When it’s freezing cold outside, it’s easy to forget about sunscreen in the winter. But, we’ve all tried it, and we’ve all paid dearly for it. Snow and ice, like water, reflect sunlight, making it more essential than ever to use sunscreen and take care of your skin and lips.
The good thing is that when it’s cold outdoors, our skin is often less visible, making our sunscreen regime a little more straightforward. You may be less likely to use sunscreen now that the weather has cooled and you won’t be basking in the sun. But here’s the thing: you really must wear sunscreen in the winter. Read on to find out how to do it right.
Use Physical Sunscreen In The Winter
Chemical sunscreens absorb the sun’s rays, but physical sunscreens divert or prevent them. While physical sunscreen, which comprises zinc oxide and titanium dioxide, is the hardest to apply, it produces excellent all-year protection.
Compared to chemical-based sunscreen, which is usually either UVB or UVA blocker, physical sunscreen gives better broad-spectrum coverage. Furthermore, physical blockers act for a more extended amount of time, providing more coverage and needing less re-application. They’re also less abrasive than chemical blockers.
Sweat Is Important
Many people believe that using your daily SPF moisturiser once in the morning is enough to provide coverage for the entire day. However, even if you’re wrapped up and outside, your skin always perspires, and you should renew SPF during the day. Before leaving the house, apply a naturally healing and moisturising sunscreen in the winter with an SPF of at least 30, and allow it to absorb into your skin fully.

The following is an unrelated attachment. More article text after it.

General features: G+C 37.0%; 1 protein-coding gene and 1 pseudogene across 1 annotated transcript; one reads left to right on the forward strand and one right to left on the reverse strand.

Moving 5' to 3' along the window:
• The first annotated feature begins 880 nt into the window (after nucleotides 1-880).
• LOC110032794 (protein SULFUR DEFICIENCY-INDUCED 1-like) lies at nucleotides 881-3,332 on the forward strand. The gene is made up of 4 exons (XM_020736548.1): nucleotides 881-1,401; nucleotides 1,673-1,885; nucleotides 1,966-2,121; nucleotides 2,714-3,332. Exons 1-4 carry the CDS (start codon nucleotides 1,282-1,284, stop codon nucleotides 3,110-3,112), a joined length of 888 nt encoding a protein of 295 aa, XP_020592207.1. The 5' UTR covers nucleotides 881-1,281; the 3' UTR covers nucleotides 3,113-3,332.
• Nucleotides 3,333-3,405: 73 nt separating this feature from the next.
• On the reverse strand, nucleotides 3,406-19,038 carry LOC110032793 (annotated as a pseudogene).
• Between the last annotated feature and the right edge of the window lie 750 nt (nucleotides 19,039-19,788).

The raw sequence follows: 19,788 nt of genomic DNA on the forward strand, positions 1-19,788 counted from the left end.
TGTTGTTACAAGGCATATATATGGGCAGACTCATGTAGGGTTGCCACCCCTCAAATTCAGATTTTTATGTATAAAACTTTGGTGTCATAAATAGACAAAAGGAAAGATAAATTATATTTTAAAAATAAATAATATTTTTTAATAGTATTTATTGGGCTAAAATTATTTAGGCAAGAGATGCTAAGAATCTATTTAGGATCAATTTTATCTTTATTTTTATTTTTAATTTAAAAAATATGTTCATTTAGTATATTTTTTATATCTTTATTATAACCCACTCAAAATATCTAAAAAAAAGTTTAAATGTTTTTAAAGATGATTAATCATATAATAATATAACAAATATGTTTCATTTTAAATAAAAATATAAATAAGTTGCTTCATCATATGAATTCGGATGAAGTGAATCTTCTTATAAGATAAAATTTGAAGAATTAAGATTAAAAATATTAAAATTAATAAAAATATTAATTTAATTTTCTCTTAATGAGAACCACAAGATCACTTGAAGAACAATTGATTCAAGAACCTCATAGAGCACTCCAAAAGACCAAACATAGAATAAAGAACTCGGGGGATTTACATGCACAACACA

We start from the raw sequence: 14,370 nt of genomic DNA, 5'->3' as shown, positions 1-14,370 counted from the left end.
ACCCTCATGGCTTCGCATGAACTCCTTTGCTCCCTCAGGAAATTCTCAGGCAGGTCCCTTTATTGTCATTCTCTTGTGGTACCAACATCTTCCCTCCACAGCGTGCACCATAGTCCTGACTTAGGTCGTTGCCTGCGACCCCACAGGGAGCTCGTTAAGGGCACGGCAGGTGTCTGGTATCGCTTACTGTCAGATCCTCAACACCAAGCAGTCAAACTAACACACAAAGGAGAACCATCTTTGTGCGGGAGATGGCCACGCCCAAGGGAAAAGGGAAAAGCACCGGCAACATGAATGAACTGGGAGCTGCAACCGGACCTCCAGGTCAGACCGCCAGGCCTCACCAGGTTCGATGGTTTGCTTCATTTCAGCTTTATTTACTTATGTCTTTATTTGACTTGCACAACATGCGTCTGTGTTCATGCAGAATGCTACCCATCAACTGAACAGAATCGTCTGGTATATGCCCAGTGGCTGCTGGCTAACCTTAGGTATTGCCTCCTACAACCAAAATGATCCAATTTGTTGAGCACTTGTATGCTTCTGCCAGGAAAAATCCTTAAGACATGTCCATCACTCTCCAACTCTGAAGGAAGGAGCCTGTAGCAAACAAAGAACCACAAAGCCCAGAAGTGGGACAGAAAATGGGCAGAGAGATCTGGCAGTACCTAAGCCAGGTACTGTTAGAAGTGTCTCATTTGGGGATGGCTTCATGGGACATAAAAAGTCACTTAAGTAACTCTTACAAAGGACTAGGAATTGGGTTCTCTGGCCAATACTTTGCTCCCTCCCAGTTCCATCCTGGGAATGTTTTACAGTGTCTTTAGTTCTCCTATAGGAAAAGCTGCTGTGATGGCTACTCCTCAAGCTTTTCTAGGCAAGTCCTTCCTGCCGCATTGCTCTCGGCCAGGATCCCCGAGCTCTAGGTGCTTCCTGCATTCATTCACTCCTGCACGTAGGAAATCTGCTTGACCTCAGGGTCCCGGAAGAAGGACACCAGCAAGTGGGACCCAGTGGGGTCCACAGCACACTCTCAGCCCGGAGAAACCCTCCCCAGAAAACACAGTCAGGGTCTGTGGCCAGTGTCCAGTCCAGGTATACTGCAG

Watch Out For Spots
Sun exposure causes freckles, age spots, spider veins on the face, rough and leathery skin, small creases that disappear when stretched, loose skin, a blotchy complexion, and actinic keratoses (thick wart-like, rough, reddish areas of skin). The sun also damages the elasticity in the skin, preventing it from springing back and causing wrinkled and leathery skin. To detect UV damage, look for rough, red skin, an increase in moles, and damaged blood vessels on the face throughout the winter. Also, keep an eye out for any wounds or bruises on your skin that aren’t healing properly, as this could be an early indicator of skin cancer.
Food Can Help
Fruits and vegetables, in general, are strong in antioxidants and help us fight free radicals and sun damage. In contrast, meat, dairy products, simple carbohydrates, sugar, and processed foods increase inflammation and can contribute to the worsening of solar damage. Conversely, foods high in vitamin C and antioxidants such as carotenoids and lycopene, such as leafy greens, peppers, squash, watermelon, blueberries, and tomatoes, can help reduce sun damage.